View In A Room
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VIEW IN MY ROOM
VIEW IN MY ROOM
This work is also from my NEW ORLEANS series of 2013 and incorporates the traditional etching techniques of intaglio, aquatint, and drypoint; it is from a limited edition of only ten prints done on WHITE paper. The print size is about 15" high by 11" wide. The plate I used measures nine inches by six inches; nine acid baths were required for this work. I used French oil-based inks on French RivesBFK white paper. THIS PRICE INCLUDES: THE MATTED ETCHING IN AN ARCHIVAL MAT; A FRAME (12 inch x 16 inch, Type – Glass & Wood Edge / Semi-Ornate Style, Color - Silver); ALL HANDLING COSTS; SHIPMENT COSTS; CARDBOARD SHIPMENT CARTON; BUBBLE WRAP & OTHER PACKING MATERIALS; AND, A CERTIFICATE OF AUTHENTICITY. The work is wired and ready to hang. Framing includes a brown craft paper backing. A wall hook and nail are included. Edition Notes: The 3rd and 4th (final) editions of this plate will not be printed until 2019. Each edition then will be limited on only three prints per edition.
Print:Aquatint on Paper
Artist Produced Limited Edition of:10
Size:12 W x 16 H x 1 D in
Packaging:Ships in a Box
Delivery Time:Typically 5-7 business days for domestic shipments, 10-14 business days for international shipments.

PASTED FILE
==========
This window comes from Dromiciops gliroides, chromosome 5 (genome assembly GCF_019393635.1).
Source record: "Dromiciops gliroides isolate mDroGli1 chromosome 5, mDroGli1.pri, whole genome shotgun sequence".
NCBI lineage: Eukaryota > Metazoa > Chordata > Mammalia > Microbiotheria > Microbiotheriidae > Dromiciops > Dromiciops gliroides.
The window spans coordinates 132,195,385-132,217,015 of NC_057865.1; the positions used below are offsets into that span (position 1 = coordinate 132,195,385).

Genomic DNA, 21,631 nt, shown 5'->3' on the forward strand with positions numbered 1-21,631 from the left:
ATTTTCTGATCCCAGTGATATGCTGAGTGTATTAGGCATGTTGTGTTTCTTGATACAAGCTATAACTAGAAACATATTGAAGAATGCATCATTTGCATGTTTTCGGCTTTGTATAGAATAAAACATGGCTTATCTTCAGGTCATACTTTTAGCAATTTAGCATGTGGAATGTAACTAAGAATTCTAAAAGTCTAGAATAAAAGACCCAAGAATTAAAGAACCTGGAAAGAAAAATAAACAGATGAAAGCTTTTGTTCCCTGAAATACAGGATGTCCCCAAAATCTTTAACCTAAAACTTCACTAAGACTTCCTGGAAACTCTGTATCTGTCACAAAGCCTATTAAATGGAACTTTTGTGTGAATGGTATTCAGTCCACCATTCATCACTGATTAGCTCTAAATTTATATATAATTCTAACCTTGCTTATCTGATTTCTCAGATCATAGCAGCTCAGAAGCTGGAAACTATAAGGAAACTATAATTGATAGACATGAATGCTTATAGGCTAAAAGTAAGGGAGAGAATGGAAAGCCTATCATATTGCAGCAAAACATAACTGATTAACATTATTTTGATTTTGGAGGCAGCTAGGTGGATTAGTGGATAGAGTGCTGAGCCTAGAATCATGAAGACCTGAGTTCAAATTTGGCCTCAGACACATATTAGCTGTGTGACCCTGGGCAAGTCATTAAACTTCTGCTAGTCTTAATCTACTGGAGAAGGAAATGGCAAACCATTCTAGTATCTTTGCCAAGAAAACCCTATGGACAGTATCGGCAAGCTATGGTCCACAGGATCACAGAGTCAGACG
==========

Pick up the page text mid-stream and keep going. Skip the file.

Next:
Imagery and storyline—both vital components of my creative process—enable me to create a form of visual poetry. Consequently, photography is intricate to my artistic strategy, especially with regard to my etchings. In view of this, many of my printed images—accomplished via the studio techniques of intaglio, aquatint, drypoint, and Chine collè—originate from my own photographs, as well as ones I uncover during research into the archives of academia, historical societies, and museums. Upon locating a scene that fascinates me, I first sketch a few original drawings of the likeness, and next transfer that drawing onto my prepared zinc etching plate. NOTE: In my etchings that incorporate the Chine collè process, I use mulberry bark paper from Thailand, which is infused with Japanese kozo threads. The paper is also treated with methylcellulose. I endeavor to establish links between the metaphysical and physical worlds . . . between the realms of dream and reality . . . and between the natural and the fabricated. In a sense, I believe that art unveils everything that we mask behind our assumptions and biases . . . or rather, those realms we neglect—or refuse—to perceive. My label for our failure to examine these areas is, “The Phenomenology of Non-Connectedness", which I blame on today’s communicational tools such as Social Media, the Internet, texting on smart phones, and “tweeting”. MY ETCHING TECHNIQUE I work on metal etching plates treated with both hard and soft grounds. These grounds consist of mineral spirits, beeswax, oil of spike lavender, and other natural substances. After these grounds dry, I draw images with needles and other tools onto the plate. Next, the exposed areas are “etched into” the zinc or copper plate in a bath of Nitric Acid and spring water. An artist’s proof in then printed after the plate is cleaned; Moreover, two to seven additional plate workings, acid baths, and proof printings occur before my desired effect is obtained. When satisfied with my end result, I apply oil based etching ink onto the clean plate and then remove the excess ink with several wipes. Next, I align my etching plate onto the printing press bed and cover it with papers and press blankets. Finally, the plate goes through the press to obtain my print. This process is repeated until all editions are created. I usually create three to five editions of five or six etchings for each one of my plates.
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